Sugar may not only be bad for your teeth and waistlines, but also your mental health. Researchers at University College London (UCL) compared the report of sugar intake by more than 8,000 people in a long-term study in the UK with their moods.
Participants who are civil servants, monitored during 1985-1988, and filled out questionnaires every every few years. Researchers analyzed the study data that studied the relationship between sugar intake and general mental disorders (CMD) such as anxiety and depression.
The UCL team found men who consumed more sweet foods and drinks were more likely to suffer from mental disorders after five years. They concluded, in a study published in the journal Scientific Reports, that lower sugar intake could be associated with better psychological health.
But nutritionist Catherine Collins, spokesman for the British Dietetic Association, said the results have not been proven. The problem is the amount of sugar consumption self-reported by the participants and the sugar intake of alcohol is not calculated. The researchers, he says, seem to confuse natural sugars from foods such as milk, and sugar added to hot drinks or sweets.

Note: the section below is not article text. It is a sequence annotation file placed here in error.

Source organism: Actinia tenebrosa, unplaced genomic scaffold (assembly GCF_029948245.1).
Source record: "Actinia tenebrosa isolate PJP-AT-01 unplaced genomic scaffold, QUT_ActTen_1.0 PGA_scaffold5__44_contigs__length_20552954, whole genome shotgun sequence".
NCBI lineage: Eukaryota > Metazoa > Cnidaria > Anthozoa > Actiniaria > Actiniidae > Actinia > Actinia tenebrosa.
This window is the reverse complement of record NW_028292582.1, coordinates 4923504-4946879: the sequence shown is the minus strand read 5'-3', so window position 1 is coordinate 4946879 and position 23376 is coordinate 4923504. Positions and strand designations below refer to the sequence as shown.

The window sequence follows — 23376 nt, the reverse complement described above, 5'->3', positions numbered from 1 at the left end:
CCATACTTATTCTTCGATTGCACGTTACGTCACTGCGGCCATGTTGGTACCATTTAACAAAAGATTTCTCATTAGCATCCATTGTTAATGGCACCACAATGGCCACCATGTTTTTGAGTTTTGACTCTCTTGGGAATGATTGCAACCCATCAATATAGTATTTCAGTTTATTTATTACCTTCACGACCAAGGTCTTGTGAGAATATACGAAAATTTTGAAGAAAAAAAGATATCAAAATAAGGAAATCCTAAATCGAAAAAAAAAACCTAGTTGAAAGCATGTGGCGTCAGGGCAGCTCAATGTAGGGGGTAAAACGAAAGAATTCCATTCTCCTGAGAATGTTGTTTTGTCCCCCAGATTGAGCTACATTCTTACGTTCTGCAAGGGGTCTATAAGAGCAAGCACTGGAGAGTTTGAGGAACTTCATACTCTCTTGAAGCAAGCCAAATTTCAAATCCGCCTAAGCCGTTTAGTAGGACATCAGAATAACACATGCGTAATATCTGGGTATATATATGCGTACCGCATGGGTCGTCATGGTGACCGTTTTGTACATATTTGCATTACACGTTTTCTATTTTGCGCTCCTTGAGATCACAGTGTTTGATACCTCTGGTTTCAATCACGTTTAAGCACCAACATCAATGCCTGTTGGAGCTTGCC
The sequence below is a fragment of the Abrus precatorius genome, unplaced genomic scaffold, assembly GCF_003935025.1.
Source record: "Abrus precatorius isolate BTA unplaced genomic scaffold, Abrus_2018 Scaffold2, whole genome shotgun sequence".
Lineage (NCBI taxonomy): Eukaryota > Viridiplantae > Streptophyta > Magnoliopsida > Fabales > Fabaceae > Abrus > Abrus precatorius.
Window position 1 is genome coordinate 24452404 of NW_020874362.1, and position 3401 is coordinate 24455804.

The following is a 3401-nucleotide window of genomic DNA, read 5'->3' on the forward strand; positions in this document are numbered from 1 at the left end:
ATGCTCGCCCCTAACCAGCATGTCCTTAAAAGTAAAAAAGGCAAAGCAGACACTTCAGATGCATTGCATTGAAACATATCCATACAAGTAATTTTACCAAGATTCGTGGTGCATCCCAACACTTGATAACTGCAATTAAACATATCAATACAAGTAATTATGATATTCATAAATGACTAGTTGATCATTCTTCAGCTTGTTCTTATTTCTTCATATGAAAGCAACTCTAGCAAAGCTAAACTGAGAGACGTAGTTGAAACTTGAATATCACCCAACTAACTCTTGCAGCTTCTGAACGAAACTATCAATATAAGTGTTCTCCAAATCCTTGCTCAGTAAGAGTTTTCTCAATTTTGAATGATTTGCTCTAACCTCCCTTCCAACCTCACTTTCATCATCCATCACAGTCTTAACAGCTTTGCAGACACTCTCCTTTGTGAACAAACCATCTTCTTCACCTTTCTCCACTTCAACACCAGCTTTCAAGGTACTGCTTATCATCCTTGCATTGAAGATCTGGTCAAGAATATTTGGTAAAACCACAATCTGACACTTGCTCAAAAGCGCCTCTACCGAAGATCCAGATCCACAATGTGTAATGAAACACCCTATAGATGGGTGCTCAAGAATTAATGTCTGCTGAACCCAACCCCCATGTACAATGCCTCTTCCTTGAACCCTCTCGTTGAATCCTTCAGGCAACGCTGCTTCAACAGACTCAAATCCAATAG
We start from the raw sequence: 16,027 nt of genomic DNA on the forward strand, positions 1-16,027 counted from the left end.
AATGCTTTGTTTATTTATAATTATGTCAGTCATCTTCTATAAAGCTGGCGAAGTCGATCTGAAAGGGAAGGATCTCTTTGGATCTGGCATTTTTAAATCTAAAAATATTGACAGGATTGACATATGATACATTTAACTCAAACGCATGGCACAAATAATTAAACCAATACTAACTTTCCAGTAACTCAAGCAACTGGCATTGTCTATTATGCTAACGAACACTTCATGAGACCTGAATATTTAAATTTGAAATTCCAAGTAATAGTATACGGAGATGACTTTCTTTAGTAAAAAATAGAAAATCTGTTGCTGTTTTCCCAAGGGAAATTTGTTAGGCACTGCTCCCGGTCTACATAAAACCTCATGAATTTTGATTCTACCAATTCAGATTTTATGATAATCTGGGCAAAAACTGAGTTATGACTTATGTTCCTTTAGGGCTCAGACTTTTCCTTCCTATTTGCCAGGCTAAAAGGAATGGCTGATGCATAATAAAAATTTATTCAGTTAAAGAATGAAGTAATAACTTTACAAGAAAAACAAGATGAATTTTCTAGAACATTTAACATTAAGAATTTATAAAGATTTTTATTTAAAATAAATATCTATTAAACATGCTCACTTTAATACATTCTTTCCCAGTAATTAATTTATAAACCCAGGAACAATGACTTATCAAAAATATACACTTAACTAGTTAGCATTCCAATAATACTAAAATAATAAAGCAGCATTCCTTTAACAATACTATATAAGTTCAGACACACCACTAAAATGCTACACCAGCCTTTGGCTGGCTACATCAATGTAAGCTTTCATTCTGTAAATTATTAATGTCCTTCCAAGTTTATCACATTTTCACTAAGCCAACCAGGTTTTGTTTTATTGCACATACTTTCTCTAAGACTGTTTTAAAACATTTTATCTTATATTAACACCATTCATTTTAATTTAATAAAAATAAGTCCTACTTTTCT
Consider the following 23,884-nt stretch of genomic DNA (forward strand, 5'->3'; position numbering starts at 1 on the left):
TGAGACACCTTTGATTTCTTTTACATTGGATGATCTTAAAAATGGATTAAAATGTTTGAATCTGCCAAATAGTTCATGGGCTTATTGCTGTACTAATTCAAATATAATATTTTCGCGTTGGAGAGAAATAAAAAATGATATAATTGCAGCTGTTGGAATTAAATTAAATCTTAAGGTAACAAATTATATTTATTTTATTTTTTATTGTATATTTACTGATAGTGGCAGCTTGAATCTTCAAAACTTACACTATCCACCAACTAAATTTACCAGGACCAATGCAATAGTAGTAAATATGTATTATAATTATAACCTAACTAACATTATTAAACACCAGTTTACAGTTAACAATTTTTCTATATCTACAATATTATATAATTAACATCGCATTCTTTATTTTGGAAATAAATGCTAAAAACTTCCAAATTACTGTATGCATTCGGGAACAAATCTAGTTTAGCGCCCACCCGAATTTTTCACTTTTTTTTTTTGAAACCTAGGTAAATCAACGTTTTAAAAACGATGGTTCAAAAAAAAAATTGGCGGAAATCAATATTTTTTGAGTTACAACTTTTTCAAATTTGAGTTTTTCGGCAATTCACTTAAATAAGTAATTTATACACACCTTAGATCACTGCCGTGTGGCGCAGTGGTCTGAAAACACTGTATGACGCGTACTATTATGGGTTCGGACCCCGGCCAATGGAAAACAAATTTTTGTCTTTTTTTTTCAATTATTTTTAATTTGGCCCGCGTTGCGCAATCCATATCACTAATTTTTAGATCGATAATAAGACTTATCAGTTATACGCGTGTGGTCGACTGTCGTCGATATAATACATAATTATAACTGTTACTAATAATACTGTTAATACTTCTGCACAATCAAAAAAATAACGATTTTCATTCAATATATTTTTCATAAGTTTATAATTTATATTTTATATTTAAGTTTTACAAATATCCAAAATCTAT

"Reducing sugar intake is very good for teeth, and may also be good for weight, but as a protection against depression? Not proven," says Collins.
Nutritionist Tom Sanders agreed the results should be interpreted with caution.
"From a scientific point of view it is hard to see how the sugar in the diet is different from other carbohydrate sources in mental health because they are broken down into simple sugars in the intestine before being absorbed," he said as quoted by AFP.